|Número de publicación||US4645509 A|
|Tipo de publicación||Concesión|
|Número de solicitud||US 06/619,190|
|Fecha de publicación||24 Feb 1987|
|Fecha de presentación||11 Jun 1984|
|Fecha de prioridad||11 Jun 1984|
|También publicado como||CA1233003A, CA1233003A1|
|Número de publicación||06619190, 619190, US 4645509 A, US 4645509A, US-A-4645509, US4645509 A, US4645509A|
|Inventores||Donald L. Poggi, Ernest M. Burgess, David E. Moeller, Drew A. Hittenberger|
|Cesionario original||Model & Instrument Development Corporation|
|Exportar cita||BiBTeX, EndNote, RefMan|
|Citas de patentes (15), Otras citas (4), Citada por (173), Clasificaciones (13), Eventos legales (12)|
|Enlaces externos: USPTO, Cesión de USPTO, Espacenet|
This invention was made with the support of the United States Government. Pursuant to Title 35 U.S.C., Section 202, this gives notice that the Government has certain rights in the invention when used for Government purposes.
The invention relates to a prosthetic foot of the energy-storing type, and a method of manufacturing same.
Until recently, prosthetic feet, ankles and lower legs available to lower limb amputees, have been primarily designed for walking and, hence, the structure of such conventional prostheses have failed to provide a natural lift and thrust effect for the more active and sports-minded person. Although some foot prostheses contain a form of energy absorption, such as various forms of metal springs or flexible foam located in the heel region, e.g., the "solid ankle cushion heel" or SACH foot, such devices do little more than absorb some of the pistoning or shock forces that would otherwise be transmitted to the amputee's stump. For walking, such prior art devices are at least acceptable; however, when the amputee attempts to walk briskly, or over long distances, run and jump, then the prosthesis has the feel of a "dead" foot lacking a natural quality of rebound or springback, and forward thrust necessary for athletic movement. As a result, excessive energy is required by the user to carry the foot along at an unnatural and, hence, uncomfortable gait.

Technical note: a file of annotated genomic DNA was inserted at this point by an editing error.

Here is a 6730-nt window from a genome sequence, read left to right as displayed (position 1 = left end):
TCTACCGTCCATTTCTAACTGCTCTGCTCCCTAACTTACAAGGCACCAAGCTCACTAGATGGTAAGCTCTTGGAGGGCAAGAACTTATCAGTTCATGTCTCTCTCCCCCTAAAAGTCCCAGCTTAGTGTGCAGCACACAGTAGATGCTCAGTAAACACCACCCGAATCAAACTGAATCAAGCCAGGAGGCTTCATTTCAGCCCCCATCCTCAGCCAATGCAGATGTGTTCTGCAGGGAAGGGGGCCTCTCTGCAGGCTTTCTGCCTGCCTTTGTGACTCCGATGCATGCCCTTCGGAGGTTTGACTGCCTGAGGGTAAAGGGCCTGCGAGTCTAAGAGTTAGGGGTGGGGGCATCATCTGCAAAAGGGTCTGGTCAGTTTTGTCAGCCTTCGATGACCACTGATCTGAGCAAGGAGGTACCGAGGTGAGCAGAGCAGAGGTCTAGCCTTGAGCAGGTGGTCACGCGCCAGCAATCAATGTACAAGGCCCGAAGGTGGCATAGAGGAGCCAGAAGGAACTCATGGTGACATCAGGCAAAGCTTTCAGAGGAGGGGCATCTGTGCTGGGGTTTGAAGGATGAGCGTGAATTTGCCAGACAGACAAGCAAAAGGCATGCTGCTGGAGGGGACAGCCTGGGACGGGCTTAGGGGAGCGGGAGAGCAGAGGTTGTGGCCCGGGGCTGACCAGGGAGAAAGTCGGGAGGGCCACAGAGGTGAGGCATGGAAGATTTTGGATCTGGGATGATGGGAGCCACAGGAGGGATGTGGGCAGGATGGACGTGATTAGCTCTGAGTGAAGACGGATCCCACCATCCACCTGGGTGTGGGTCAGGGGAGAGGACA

Efforts have been made to construct a prosthetic foot that interacts dynamically with the cyclic loading and unloading of the foot by the amputee's body motions. One such prosthesis is known as the "FLEX-FOOT" manufactured by Flex-Foot, Inc., Salt Lake City, Utah, and comprises a combination lower leg and foot prosthesis in which the main structural member is made of aerospace graphite composites. The energy storage in the "FLEX-FOOT" prosthesis occurs in an elongate shaft portion extending upward from a midbody point of an enlarged foot portion, which also stores energy, and joining an enlarged upper prosthesis adapted for attachment to the stump. Such a prosthesis has advantages in overcoming some of the problems found in nonenergy-storing devices, however, the required elongate shaft portion extending between the foot and the upper prosthesis renders this device unusable when only a foot prosthesis is required, and when it is necessary or desirable to attach just a foot prosthesis to a standard lower leg fitting. Prosthesis modularity is important in accommodating the needs of a widely varying range of patient requirements.
One earlier attempt to provide a foot prosthesis that overcomes the above problems was made by a group headed by Dr. Ernest M. Burgess, one of the co-inventors herein, and is disclosed in a paper entitled "The Seattle Prosthetic Foot" appearing in Orthotics and Prosthetics Journal, Vol. 37, No. 1, Spring 1983. In that article, a prosthetic foot structure comprises a layup of fiberglass leaf springs in the shape of a cantilever structure with the secured end of the cantilever being joined or fastened to an upper prosthesis. The leaf springs, which are laminated, form a V-shaped bend between an attachment flange and a main forefoot portion, and a rubber deflection bumper is disposed in the "V" to cushion the compression of the "V" immediately under the point of attachment to the upper prosthesis. A cable connected between the attachment flange and the series of leaf springs prevents excessive extension (divergence of the "V" between the attachment flange and the leaf springs), and thereby minimizes the tendency of the structure to delaminate under certain use conditions. While testing of this early experimental foot showed promise, the structure itself was too heavy for most patients and the laminated spring structure did not prove sufficiently durable in service. Users also complained that the stiffness of the foot made slow walking difficult. The laminated epoxy/glass leaf spring design required considerable, direct assembly labor, and the adhesive bonding of the laminated structure added cost, weight and was the primary cause of the lack of durability of the foot.